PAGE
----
Monday, September 28, 2015

New management role for SSIS 2016

SSIS 2016 management

Working in regulated environments presented some challenges with the SQL Server Integration Services, SSIS, project deployment model which was introduced with the 2012 release of SQL Server. Specifically, there was no way to use the native reporting and dashboard features of the Integration Services Catalog without being a system administrator or having the ability to administer the SSISDB catalog. That's a clear violation of the separation/segregation of duties polices for the major compliance regulations.

The upcoming release of SQL Server 2016 provides a new built-in role, ssis_logreader that should address the need to allow support staff the ability to support SSIS without violating separation of duties requirement. They will be able to view the history for a package - its average, minimum and maximum durations along with run frequencies as well as delve into any errors associated to those runs. All of this from the comfort of the native reports built within the SQL Server Management Studio. No more will they need to write custom queries and master the object model.

We see this as an excellent step forward in the maturation of the administrative experience for SSIS.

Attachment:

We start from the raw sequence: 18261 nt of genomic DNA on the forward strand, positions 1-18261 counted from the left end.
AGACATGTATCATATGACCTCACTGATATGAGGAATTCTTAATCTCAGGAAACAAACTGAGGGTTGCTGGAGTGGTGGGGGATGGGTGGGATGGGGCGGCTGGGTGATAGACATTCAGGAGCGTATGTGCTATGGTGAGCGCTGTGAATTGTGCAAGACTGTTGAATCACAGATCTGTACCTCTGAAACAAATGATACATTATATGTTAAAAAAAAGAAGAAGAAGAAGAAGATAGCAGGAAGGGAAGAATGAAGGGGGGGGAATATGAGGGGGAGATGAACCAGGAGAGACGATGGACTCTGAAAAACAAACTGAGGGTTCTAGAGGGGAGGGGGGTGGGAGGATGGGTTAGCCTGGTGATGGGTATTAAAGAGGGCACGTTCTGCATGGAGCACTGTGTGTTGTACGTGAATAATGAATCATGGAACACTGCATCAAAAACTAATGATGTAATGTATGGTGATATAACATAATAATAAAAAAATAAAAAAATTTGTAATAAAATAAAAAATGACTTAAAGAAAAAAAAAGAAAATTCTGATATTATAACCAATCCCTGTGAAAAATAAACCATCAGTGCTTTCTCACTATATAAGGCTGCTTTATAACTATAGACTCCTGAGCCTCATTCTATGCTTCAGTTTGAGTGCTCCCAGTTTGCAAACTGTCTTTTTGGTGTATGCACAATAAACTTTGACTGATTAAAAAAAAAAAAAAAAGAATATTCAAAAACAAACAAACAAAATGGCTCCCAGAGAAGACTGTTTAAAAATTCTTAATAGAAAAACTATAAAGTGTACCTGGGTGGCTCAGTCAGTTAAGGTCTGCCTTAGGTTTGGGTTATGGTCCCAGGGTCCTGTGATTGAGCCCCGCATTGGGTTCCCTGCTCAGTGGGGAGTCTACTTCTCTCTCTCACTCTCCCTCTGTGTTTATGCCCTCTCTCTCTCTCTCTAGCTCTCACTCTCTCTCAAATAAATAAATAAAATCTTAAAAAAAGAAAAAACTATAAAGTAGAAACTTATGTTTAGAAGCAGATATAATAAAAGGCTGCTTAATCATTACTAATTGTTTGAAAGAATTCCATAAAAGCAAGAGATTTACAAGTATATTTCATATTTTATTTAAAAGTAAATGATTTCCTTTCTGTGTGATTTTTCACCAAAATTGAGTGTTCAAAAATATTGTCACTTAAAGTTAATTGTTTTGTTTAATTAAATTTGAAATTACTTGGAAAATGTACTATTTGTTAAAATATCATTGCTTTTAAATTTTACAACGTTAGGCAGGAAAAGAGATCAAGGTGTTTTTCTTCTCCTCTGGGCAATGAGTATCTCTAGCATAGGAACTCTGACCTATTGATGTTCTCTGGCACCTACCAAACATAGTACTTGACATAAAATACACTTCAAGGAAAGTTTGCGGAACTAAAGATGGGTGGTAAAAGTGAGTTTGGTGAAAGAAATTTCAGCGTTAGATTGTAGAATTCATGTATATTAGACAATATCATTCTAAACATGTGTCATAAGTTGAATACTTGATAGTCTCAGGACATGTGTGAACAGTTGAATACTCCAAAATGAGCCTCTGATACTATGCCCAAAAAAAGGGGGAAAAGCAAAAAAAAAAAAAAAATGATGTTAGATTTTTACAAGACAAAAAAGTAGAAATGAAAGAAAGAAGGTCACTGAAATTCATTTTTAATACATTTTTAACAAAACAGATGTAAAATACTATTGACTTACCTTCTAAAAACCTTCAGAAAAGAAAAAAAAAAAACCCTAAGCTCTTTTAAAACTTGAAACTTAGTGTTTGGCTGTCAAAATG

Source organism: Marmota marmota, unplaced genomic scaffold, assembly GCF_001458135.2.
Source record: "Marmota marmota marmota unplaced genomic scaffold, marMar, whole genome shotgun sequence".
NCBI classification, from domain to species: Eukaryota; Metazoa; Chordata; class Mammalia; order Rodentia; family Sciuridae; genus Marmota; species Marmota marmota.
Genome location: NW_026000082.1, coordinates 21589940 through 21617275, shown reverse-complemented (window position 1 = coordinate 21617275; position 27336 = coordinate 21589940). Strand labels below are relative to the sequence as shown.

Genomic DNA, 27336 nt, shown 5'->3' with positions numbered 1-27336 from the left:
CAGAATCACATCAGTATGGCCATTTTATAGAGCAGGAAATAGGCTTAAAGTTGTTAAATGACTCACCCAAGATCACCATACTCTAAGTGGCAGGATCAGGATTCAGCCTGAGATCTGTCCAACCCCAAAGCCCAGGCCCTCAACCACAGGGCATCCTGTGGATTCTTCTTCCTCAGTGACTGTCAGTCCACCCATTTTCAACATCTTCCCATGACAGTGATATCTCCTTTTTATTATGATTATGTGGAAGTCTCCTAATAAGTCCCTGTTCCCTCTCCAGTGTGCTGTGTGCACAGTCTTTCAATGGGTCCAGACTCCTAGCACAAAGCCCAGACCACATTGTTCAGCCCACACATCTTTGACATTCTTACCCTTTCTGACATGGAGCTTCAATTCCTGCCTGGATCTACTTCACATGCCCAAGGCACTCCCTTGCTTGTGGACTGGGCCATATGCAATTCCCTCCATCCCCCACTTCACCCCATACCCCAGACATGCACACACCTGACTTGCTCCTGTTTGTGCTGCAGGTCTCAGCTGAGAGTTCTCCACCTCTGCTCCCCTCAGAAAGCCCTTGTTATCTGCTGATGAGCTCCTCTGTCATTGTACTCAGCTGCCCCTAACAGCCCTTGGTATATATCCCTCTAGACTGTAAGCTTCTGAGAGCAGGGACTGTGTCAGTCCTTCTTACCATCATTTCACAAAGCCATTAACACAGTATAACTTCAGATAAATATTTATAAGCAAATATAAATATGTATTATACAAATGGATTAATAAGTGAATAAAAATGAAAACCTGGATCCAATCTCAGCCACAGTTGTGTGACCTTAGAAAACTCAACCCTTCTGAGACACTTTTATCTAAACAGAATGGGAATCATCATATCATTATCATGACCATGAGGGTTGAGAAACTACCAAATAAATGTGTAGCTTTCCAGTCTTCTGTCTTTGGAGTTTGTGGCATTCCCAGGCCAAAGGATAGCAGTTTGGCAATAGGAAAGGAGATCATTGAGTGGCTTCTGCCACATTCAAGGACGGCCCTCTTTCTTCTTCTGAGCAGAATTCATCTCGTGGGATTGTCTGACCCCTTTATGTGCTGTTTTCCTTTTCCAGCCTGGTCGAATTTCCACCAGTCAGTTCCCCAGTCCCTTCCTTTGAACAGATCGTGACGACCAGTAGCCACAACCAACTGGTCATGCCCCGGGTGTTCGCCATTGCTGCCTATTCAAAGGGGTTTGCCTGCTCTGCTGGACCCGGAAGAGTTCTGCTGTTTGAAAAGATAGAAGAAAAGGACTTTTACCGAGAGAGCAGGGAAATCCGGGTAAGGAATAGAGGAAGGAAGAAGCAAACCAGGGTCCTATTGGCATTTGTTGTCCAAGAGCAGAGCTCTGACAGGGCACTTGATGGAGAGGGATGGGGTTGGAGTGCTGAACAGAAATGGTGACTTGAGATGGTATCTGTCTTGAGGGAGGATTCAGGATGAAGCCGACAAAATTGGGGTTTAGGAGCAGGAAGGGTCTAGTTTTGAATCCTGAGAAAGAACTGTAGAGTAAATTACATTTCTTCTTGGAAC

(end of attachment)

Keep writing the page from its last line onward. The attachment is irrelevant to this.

Thursday, September 3, 2015

SSIS 2016 Incremental Package Deployment

SSIS 2016 Incremental Package Deployment

The community technology preview 2.3 for SQL Server 2016 is the first in the series of CTPs to deliver Business Intelligence functionality. Specific to SSIS, this release delivers support for the oData v4 protocol, Error Column, custom logging levels and the topic for this post: incremental package deployment.

Project Deployment Model

The classic problem with SSIS projects is that there was nothing that linked the packages to the business problem they were designed to solve once development was complete. To get the sales data loaded, we need to get both the header data as well as the detail data populated or we have an incomplete order. The 2012 release of Integration Services sought to address that by delivering a new deployment model: the project deployment model. This allowed solutions to be compiled into a deployable unit, the ispac, which ensures that all the pieces that were developed are delivered.

An aspect of this new deployable unit was that redeployments required the complete ispac to be reinstalled. One could not just deploy an updated version of the order detail processing package by itself. The updated package had to be compiled into an ispac and the new ispac replaced the existing one. For organizations that struggle with change control, this can appear to be a much larger change than it truly is.

Incremental package deployment

The upcoming 2016 release of SQL Server provides a path for providing incremental updates to an existing SSIS project. Individual packages can now be deployed in a piecemeal fashion into a project. This can greatly simplify a change control request as only the packages that have modified will be deployed into the project.

The UI defaults to "Project Deployment" which consumes an ispac file, as it always has.

Choosing "Package Deployment" allows for the selection of a folder that contains the updated SSIS package(s).

Further reading